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Madison City Council members seek more police, firefighters in 2020 budget
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Madison City Council members seek more police, firefighters in 2020 budget

Madison police scene

Some Madison City Council members have proposed adding up to 12 more police officers to Mayor Satya Rhodes-Conway's proposed $340.4 million operating budget for 2020. 

Madison City Council members are proposing to add police, firefighter paramedics and more to Mayor Satya Rhodes-Conway’s proposed $340.4 million operating budget for 2020.

Council members offered three competing budget amendments to boost police staffing by between three and 12 sworn personnel, and to add 10 firefighter paramedics to staff an ambulance at Fire Station No. 14 on the Southeast Side.

No council member offered an amendment to reduce or eliminate the mayor’s controversial $40 vehicle registration fee, also known as a wheel tax, on Madison residents. The fee would help close a projected $11 million budget shortfall, extend bus service to the city’s South Side, and begin the initial, $130 million first phase of a Bus Rapid Transit initiative that was a stated priority in the mayor’s spring campaign.

But council President Shiva Bidar-Sielaff proposed spending $100,000 to administer a program providing 2,500 $40 gift cards to recipients of federal Women, Infant and Children assistance to offset the cost of the proposed wheel tax.

Under the mayor’s proposal, city property taxes would increase by $87.90, or 3.4%, to $2,674.84 on the average-value home, now worth $300,967.

“I delivered a balanced budget that represents what I’ve been hearing in the community,” Rhodes-Conway said. “The council has to do the same. Obviously they’re not there yet.”

The mayor’s budget delivers $5 million more for the Police Department, a 6.5% increase, including money for four officers formerly covered by federal grants, pay and benefit increases, mental health training and wellness initiatives for officers.

But it left the department’s authorized strength flat at 478 sworn personnel, a move former Police Chief Mike Koval said in July would necessitate moving 12 positions back into regular patrol from units focusing on neighborhood policing, gangs and other proactive work. Koval, who had long complained of inadequate police staffing, retired on Sept. 29 with one day’s notice.

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Ald. Paul Skidmore, the council’s most outspoken advocate of the Police Department, is proposing to add 12 officers to begin their training in May at a cost in the first year of $671,700 and $1.07 million a year after that. Alds. Barbara Harrington-McKinney, Zachary Henak and Sheri Carter, want to add six officers, costing $335,830 the first year and $536,400 a year thereafter. And Ald. Mike Verveer is seeking to add three officers at an initial cost of $168,000 and $268,200 a year in subsequent years.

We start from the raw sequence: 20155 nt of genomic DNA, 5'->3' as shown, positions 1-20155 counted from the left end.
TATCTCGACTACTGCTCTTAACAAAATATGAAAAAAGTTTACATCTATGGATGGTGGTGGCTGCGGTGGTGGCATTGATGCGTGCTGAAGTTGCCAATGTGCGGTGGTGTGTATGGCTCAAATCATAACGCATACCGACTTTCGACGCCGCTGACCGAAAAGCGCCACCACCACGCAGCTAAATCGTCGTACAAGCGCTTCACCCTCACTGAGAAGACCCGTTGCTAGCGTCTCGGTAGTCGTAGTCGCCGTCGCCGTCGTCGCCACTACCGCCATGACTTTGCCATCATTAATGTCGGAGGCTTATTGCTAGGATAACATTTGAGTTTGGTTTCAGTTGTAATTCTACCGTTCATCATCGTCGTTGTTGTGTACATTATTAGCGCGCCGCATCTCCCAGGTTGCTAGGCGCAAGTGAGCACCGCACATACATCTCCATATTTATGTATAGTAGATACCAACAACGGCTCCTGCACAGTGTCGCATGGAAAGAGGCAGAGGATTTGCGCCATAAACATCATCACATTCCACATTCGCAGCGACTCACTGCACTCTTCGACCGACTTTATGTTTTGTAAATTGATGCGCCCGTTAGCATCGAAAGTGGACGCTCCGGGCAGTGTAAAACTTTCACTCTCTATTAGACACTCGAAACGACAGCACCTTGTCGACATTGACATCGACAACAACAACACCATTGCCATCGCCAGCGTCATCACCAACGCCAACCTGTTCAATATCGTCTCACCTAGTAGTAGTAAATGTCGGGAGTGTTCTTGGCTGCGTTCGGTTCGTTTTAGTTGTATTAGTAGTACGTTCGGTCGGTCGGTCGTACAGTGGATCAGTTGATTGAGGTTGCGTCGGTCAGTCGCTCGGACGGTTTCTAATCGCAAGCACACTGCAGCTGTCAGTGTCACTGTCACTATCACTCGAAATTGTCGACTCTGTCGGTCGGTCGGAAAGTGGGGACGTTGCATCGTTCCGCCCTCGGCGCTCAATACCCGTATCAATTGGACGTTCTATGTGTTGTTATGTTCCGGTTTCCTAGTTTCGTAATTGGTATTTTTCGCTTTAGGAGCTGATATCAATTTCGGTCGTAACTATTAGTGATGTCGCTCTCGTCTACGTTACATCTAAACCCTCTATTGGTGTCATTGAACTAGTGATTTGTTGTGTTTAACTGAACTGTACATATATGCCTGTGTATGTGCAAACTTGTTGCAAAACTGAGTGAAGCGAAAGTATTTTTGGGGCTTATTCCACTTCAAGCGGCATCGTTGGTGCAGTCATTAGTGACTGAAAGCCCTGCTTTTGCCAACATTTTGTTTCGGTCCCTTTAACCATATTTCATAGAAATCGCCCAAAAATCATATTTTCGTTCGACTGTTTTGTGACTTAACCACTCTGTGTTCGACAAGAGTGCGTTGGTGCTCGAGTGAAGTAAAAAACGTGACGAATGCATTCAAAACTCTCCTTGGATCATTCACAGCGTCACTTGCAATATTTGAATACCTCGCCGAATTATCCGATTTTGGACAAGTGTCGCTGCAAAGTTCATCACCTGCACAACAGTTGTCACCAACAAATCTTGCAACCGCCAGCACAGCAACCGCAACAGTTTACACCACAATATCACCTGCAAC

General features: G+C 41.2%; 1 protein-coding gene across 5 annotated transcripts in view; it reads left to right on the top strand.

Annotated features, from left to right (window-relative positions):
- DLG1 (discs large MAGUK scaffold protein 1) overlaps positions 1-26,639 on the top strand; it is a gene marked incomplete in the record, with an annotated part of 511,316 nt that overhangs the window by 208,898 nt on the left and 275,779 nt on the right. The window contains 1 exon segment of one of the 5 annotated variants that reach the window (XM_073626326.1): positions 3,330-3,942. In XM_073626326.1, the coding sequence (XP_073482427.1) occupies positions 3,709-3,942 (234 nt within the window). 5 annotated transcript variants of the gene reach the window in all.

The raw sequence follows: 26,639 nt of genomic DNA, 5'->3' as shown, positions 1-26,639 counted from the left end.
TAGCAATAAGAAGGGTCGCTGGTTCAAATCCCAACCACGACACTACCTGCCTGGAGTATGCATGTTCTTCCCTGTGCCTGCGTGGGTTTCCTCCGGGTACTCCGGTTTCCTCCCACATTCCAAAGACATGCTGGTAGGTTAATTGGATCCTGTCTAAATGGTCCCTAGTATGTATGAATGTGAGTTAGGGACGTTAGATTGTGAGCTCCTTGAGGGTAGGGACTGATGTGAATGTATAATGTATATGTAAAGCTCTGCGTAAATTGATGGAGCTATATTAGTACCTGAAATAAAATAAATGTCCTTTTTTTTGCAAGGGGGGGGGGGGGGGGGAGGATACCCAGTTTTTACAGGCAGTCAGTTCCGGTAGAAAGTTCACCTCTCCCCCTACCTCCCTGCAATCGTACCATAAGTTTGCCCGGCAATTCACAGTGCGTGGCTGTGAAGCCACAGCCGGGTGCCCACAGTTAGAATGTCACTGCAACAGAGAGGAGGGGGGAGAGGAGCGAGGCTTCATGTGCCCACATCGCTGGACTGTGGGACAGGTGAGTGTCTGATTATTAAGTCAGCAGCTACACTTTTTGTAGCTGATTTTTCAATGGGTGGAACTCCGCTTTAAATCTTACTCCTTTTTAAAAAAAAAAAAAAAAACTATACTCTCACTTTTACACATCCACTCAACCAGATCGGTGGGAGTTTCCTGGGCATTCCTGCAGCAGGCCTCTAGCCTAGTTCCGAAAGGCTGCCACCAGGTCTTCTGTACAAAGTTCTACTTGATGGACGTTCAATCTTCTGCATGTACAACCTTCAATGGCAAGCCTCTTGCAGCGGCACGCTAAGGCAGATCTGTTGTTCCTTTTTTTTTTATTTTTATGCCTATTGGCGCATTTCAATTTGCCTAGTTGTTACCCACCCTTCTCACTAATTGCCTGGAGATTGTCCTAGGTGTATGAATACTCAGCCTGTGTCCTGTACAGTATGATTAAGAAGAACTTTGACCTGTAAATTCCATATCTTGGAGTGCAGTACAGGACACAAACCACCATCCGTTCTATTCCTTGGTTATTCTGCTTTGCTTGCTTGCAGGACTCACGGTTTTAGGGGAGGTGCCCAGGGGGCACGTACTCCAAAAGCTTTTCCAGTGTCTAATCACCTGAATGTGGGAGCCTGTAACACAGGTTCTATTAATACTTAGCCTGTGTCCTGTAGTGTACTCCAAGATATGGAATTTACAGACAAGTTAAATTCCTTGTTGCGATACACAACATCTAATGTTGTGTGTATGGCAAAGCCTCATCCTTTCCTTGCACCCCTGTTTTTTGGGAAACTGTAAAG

Harrington-McKinney and Skidmore would remove $200,000 in funding to create an independent police auditor, a top recommendation of a private consultant’s study of the police department and a special city committee reviewing study recommendations.

The mayor’s budget also delivers a $4.2 million increase for the Fire Department and an $800,000 increase in the city’s share of public health costs, but it does not increase the number of sworn positions in the Fire Department.

Henak and Ald. Michael Tierney are proposing to add $637,400 for a partial year — $826,500 annually — to add 10 firefighter paramedics to staff an ambulance at Fire Station No. 14, which opened this year. The move would also require an amendment to the capital budget to deliver $387,000 for an ambulance and equipment.

Rhodes-Conway said she’s comfortable with her proposed budget and was cool to proposals to add more police and other amendments that would dramatically raise spending. She said it seems “irresponsible” to cut funding for the police auditor given the consultant and committee recommendations.

All told, the 26 proposed amendments would add $1.1 million in spending, based on adding 12 police officers. The city’s Finance Committee will consider the amendments at 4:30 p.m. Monday.

The mayor said she would oppose changes to some elements of her proposed budget, including those that would bring layoffs or significant decreases in core services.

“There are many good ideas on this list,” she said. “The question is, how do you pay for them? It will be interesting to see what they do on Monday.”

After the Finance Committee makes changes on Monday, the City Council will make final decisions on the operating and $172 million capital budget, already amended by the Finance Committee, the week of Nov. 12.

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